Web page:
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Market Impact in Trader-Agents: Adding Multi-Level Order-Flow Imbalance-Sensitivity to Automated Trading Systems

by   Zhen Zhang, et al.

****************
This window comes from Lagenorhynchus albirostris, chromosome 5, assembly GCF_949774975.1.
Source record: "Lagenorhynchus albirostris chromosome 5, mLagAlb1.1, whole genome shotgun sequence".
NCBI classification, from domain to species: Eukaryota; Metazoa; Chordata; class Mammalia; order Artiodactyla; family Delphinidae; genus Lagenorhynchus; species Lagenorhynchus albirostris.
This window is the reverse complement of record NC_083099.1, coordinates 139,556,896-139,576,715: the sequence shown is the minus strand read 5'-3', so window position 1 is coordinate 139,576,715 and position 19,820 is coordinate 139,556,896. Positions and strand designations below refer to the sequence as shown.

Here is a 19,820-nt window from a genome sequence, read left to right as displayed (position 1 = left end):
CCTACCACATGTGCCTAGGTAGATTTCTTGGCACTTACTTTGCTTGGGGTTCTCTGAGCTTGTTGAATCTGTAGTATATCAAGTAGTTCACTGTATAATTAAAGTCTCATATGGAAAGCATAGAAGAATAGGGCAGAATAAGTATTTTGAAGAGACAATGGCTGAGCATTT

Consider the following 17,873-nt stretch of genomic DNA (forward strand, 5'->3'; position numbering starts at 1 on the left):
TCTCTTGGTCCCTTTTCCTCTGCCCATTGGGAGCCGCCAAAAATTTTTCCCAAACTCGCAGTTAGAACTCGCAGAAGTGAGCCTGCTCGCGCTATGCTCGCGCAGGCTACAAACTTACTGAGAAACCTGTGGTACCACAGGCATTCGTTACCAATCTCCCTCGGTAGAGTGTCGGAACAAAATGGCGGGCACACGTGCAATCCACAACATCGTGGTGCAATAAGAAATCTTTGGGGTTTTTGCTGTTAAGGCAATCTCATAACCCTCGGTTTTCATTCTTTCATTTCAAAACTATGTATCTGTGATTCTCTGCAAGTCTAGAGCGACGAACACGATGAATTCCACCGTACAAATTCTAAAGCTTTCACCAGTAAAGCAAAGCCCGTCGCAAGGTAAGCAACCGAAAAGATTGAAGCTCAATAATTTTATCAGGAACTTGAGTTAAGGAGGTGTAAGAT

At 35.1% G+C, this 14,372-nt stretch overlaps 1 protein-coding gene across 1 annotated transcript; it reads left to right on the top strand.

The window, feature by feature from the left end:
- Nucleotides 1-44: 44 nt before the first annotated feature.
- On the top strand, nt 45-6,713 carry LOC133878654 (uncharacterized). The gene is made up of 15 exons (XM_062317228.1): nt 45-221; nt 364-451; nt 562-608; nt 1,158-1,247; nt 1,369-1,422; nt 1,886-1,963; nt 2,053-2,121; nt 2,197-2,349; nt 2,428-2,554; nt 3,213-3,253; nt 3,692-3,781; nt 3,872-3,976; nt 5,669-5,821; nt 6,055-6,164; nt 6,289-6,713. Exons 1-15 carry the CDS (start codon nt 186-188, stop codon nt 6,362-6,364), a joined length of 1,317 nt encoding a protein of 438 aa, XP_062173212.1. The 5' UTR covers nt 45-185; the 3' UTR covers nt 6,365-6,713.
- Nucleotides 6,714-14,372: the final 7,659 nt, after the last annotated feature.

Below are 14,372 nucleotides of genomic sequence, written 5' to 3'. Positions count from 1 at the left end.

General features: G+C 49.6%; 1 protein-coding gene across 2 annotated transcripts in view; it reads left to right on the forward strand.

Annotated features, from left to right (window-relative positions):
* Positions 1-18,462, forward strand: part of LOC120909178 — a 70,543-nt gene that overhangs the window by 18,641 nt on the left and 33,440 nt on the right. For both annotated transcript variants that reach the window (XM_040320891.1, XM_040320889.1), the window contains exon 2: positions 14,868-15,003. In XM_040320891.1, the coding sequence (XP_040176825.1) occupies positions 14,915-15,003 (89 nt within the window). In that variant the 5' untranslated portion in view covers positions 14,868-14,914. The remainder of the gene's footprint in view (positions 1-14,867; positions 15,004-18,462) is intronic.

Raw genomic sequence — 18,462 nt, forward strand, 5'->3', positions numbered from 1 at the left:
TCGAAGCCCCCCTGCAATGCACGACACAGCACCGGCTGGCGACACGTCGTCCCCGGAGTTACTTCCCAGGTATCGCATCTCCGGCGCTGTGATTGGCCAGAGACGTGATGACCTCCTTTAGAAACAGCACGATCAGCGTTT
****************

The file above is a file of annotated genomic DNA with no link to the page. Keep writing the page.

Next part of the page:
Financial markets populated by human traders often exhibit "market impact", where the traders' quote-prices move in the direction of anticipated change, before any transaction has taken place, as an immediate reaction to the arrival of a large (i.e., "block") buy or sell order in the market: e.g., traders in the market know that a block buy order will push the price up, and so they immediately adjust their quote-prices upwards. Most major financial markets now involve many "robot traders", autonomous adaptive software agents, rather than humans. This paper explores how to give such trader-agents a reliable anticipatory sensitivity to block orders, such that markets populated entirely by robot traders also show market-impact effects. In a 2019 publication Church Cliff presented initial results from a simple deterministic robot trader, ISHV, which exhibits this market impact effect via monitoring a metric of imbalance between supply and demand in the market. The novel contributions of our paper are: (a) we critique the methods used by Church Cliff, revealing them to be weak, and argue that a more robust measure of imbalance is required; (b) we argue for the use of multi-level order-flow imbalance (MLOFI: Xu et al., 2019) as a better basis for imbalance-sensitive robot trader-agents; and (c) we demonstrate the use of the more robust MLOFI measure in extending ISHV, and also the well-known AA and ZIP trading-agent algorithms (which have both been previously shown to consistently outperform human traders). We demonstrate that the new imbalance-sensitive trader-agents introduced here do exhibit market impact effects, and hence are better-suited to operating in markets where impact is a factor of concern or interest, but do not suffer the weaknesses of the methods used by Church Cliff. The source-code for our work reported here is freely available on GitHub.


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